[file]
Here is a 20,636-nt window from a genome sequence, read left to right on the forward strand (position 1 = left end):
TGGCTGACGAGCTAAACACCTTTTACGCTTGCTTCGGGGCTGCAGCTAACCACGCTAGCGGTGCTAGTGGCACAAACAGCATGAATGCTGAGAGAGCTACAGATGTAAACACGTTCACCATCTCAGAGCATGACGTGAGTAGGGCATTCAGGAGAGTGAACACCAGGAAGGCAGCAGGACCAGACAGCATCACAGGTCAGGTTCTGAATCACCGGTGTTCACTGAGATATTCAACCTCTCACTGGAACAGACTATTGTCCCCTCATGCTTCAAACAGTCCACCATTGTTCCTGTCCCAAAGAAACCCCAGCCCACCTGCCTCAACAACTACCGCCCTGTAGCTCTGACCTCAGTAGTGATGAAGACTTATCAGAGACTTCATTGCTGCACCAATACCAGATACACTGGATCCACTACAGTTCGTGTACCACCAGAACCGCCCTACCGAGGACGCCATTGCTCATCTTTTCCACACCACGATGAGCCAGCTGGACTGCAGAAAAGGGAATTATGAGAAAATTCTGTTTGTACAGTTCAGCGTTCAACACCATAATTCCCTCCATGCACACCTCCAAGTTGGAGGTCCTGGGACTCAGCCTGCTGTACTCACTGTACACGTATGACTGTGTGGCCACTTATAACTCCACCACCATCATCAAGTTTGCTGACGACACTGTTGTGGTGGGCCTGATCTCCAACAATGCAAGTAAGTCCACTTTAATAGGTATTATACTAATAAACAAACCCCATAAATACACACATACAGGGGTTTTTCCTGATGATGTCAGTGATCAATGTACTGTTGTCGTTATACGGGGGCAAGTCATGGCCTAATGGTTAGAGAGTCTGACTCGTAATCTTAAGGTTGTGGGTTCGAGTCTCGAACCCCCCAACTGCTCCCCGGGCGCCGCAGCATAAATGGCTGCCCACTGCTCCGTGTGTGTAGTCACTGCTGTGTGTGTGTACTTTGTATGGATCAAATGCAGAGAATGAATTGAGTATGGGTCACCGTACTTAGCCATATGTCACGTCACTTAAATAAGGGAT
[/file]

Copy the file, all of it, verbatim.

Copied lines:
Here is a 20,636-nt window from a genome sequence, read left to right on the forward strand (position 1 = left end):
TGGCTGACGAGCTAAACACCTTTTACGCTTGCTTCGGGGCTGCAGCTAACCACGCTAGCGGTGCTAGTGGCACAAACAGCATGAATGCTGAGAGAGCTACAGATGTAAACACGTTCACCATCTCAGAGCATGACGTGAGTAGGGCATTCAGGAGAGTGAACACCAGGAAGGCAGCAGGACCAGACAGCATCACAGGTCAGGTTCTGAATCACCGGTGTTCACTGAGATATTCAACCTCTCACTGGAACAGACTATTGTCCCCTCATGCTTCAAACAGTCCACCATTGTTCCTGTCCCAAAGAAACCCCAGCCCACCTGCCTCAACAACTACCGCCCTGTAGCTCTGACCTCAGTAGTGATGAAGACTTATCAGAGACTTCATTGCTGCACCAATACCAGATACACTGGATCCACTACAGTTCGTGTACCACCAGAACCGCCCTACCGAGGACGCCATTGCTCATCTTTTCCACACCACGATGAGCCAGCTGGACTGCAGAAAAGGGAATTATGAGAAAATTCTGTTTGTACAGTTCAGCGTTCAACACCATAATTCCCTCCATGCACACCTCCAAGTTGGAGGTCCTGGGACTCAGCCTGCTGTACTCACTGTACACGTATGACTGTGTGGCCACTTATAACTCCACCACCATCATCAAGTTTGCTGACGACACTGTTGTGGTGGGCCTGATCTCCAACAATGCAAGTAAGTCCACTTTAATAGGTATTATACTAATAAACAAACCCCATAAATACACACATACAGGGGTTTTTCCTGATGATGTCAGTGATCAATGTACTGTTGTCGTTATACGGGGGCAAGTCATGGCCTAATGGTTAGAGAGTCTGACTCGTAATCTTAAGGTTGTGGGTTCGAGTCTCGAACCCCCCAACTGCTCCCCGGGCGCCGCAGCATAAATGGCTGCCCACTGCTCCGTGTGTGTAGTCACTGCTGTGTGTGTGTACTTTGTATGGATCAAATGCAGAGAATGAATTGAGTATGGGTCACCGTACTTAGCCATATGTCACGTCACTTAAATAAGGGAT